2. What a strong foundation does this doctrine afford for the faith and hope of those who indeed know MesSIAH, and have put their trust in him. This truth is the rock upon which the church is built, and the gates of hell shall not prevail against it. “ If God be for us, who "shall be against us?” The difficulties of our warfare are great, the enemies of our peace are many. The world may frown, and Satan will rage; but Jesus has overcome the world, and is greater than all our foes. He will guide his people with his unerring wisdom, support them with his almighty arm, supply them out of the inexhaustible riches of his grace, revive them when fainting, heal them when wounded, plead for them above as their great high priest, manage for them upon earth as their great shepherd, and at last make them more than conquerors, and give them a crown of life!

3. On the contrary, how dreadful must be the state of those who finally reject him, and say in their hearts, “We will not have this man to rule over us!” He is now proposed as a Saviour, he invites sinners to come to him, that they may have life; and assures us, that “ him that cometh he will in nowise cast out*.” Happy are they who hear and obey his voice to-day, while it is called to-day. To-morrow is uncertain. Death may be at the door, and at death our state will be determined for eternity. They who refuse him now, in the

* Mark i. 24,

+ John vi, 37.

character of a Saviour, must then appear at his tribunal, and stand before him as their Judge; and must answer, in their own persons, for all their transgressions of the holy law, and for their contempt of the Gospel of the

grace of God!

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O Zion, that bringest good tidings, get thee up into the high

mountains : 0 Jerusalem, that bringest good tidings, lift up thy voice with strength; lift it up, be not afraid: say

unto the cities of Judah, Behold your God ! It would be improper to propose an alteration, though a slight one, in the reading of a text, without bearing my testimony to the great value of our English version, which, I believe, in point of simplicity, strength, and fidelity, is not likely to be excelled by a new translation of the whole Scripture. But there are, undoubtedly, particular passages, where a small change in the expression might render the sense clearer, and be cqually answerable to the original Hebrew or Greek. The address of this verse as it stands in the Messiah is, O thou that tellest good tidings, &c. as the bishop of London has lately translated it. Zion and Jerusalem are considered by the prophet, not as bringing, but as receiving good tidings; and the publisher of these good tidings is written with a feminine construction. The sense may be thus expressed, “ Let her “ that bringeth good tidings to Jerusalem and Zion,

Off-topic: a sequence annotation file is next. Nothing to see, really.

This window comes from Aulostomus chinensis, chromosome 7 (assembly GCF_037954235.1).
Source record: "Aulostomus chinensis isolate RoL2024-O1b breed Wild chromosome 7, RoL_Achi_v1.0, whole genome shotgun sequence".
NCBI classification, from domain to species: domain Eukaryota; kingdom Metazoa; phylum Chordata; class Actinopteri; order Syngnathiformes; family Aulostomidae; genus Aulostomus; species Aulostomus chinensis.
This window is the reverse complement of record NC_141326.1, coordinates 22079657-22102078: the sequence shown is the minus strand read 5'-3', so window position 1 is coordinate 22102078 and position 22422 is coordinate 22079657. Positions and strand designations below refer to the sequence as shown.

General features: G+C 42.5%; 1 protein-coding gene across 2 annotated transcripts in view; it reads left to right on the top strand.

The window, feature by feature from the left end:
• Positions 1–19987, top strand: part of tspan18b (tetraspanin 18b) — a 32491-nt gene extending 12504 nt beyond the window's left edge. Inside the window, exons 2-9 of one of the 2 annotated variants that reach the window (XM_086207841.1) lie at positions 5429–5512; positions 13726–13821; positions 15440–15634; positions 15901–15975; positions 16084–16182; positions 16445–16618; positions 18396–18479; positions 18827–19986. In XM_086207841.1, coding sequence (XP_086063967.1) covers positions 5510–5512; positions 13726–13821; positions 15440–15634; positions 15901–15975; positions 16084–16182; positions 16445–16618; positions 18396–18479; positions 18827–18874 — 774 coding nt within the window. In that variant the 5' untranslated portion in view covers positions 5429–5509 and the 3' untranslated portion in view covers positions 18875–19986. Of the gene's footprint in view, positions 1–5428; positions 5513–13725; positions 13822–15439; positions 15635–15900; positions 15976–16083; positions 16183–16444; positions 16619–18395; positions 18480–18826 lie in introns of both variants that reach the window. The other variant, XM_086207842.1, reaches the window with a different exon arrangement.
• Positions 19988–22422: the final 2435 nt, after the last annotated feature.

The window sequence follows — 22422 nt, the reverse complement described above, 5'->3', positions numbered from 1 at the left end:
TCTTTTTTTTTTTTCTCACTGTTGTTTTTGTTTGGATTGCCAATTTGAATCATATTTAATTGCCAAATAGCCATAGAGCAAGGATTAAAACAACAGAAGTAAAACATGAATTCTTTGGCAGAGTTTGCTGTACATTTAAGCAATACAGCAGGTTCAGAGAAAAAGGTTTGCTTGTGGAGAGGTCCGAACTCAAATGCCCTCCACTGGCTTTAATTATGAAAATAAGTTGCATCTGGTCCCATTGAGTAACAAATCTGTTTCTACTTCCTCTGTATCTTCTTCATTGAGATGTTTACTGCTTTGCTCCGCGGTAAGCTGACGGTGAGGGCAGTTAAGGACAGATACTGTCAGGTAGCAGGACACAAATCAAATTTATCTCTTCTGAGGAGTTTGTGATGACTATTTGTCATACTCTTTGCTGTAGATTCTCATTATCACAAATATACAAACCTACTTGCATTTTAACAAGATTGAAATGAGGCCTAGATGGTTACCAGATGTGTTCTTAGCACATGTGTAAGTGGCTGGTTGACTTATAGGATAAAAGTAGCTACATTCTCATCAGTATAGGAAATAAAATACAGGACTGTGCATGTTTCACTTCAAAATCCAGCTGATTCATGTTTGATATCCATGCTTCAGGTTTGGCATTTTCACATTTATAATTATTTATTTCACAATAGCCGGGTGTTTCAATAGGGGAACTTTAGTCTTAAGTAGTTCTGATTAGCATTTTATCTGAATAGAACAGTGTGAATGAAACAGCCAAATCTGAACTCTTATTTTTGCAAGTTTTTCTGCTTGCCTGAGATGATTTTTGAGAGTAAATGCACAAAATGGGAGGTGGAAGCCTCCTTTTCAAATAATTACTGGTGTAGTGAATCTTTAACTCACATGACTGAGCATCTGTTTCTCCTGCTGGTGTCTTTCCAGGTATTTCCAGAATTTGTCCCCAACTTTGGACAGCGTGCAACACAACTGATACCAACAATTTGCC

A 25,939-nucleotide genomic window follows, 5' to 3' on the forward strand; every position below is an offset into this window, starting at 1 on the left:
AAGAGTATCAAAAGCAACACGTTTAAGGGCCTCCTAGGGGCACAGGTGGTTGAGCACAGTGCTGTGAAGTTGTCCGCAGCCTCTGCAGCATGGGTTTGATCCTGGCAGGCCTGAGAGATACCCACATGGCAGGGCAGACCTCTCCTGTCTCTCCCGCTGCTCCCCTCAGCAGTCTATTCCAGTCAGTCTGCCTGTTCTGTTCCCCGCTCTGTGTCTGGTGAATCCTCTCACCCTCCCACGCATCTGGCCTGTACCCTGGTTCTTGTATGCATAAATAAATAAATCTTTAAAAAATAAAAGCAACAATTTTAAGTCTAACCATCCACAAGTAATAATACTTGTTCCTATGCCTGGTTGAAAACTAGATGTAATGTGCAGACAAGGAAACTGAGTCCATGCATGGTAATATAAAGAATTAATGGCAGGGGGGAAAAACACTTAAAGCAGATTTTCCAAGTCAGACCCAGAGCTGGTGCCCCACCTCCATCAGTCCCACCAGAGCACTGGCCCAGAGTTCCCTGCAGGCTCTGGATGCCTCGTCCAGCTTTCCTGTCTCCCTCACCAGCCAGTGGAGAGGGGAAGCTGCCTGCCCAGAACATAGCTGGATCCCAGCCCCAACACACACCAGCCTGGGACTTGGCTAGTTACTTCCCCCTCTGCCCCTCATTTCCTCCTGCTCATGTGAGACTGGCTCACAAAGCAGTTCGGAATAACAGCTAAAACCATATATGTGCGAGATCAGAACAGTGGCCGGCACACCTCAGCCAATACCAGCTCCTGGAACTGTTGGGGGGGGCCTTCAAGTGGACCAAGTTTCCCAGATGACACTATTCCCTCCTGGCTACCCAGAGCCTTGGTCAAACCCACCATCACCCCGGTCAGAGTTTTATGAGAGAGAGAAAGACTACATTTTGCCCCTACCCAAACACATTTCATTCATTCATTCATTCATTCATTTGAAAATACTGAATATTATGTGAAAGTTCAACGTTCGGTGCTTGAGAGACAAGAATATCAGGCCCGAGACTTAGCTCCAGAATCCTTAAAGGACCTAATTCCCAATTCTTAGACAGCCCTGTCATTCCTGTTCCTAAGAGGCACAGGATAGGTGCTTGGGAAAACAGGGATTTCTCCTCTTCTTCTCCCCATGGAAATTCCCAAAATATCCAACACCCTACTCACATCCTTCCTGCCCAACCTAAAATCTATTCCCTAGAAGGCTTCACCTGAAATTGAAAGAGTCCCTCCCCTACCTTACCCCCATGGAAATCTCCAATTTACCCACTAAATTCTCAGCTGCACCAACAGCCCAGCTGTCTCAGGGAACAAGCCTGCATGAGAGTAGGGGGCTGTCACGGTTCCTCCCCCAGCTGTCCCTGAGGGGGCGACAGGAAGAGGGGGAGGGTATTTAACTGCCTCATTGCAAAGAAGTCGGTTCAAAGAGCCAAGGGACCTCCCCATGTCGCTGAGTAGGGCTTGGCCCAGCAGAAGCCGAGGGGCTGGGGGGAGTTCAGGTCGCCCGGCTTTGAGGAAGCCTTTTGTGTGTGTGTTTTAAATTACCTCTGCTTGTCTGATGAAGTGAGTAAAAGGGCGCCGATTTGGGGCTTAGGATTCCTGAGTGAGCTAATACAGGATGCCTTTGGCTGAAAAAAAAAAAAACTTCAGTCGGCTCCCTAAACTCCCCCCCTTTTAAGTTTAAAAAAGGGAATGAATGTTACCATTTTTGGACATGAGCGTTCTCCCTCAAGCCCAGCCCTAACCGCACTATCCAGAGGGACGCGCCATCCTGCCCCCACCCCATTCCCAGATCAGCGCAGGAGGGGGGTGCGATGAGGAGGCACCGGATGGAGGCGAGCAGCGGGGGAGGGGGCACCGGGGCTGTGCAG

get up into the high mountains and lift


her voice." But the apostrophe is more animated. That it was the custom in Israel for the women to publish and celebrate good news with songs and instruments, is well known. We have an early instance in the book of Exodus. When the Lord had delivered them from the power of Pharoah, and they saw their enemies, who had so lately threatened them, dead upon the sea-shore,

Miriam, the sister of Aaron, took a timbrel in her

hand, and all the women went out after her with “ timbrels and with dances; and Miriam answered

them, Sing ye to the Lord, for he hath triumphed

gloriously; the horse and his rider hath he thrown " into the sea*.” So afterwards, “when David re“ turned from the slaughter of the Philistines, the wo

men came out to meet him and Saul, with tabrets and

instruments of music; and they answered one ano“ther as they played, Saul hath slain his thousands, “ and David his ten thousandst.” Thus likewise Deborah, in her sublime song, represents the mother of Siseras, and her women, singing alternately, from a confident, though vain expectation, that Sisera would return a conqueror.


my text, the prophet in prospect of Messiah's appearance, speaks of it as an event suited to excite a general joy. The Gospel, (as the word imports,) is good news, glad tidings indeed! ! the best news that ever reached the ears, or cheered the heart of man. The women are, therefore, called upon to proclaim his approach, on the tops of the hills and mountains from whence they may be seen and heard to the greatest advantage, for the spreading of the tidings throughout the whole country. Zion is as

Exod. xv. 20, 21.

† 1 Sam. xviii. 6, 7.

# Judges v. 28, 29.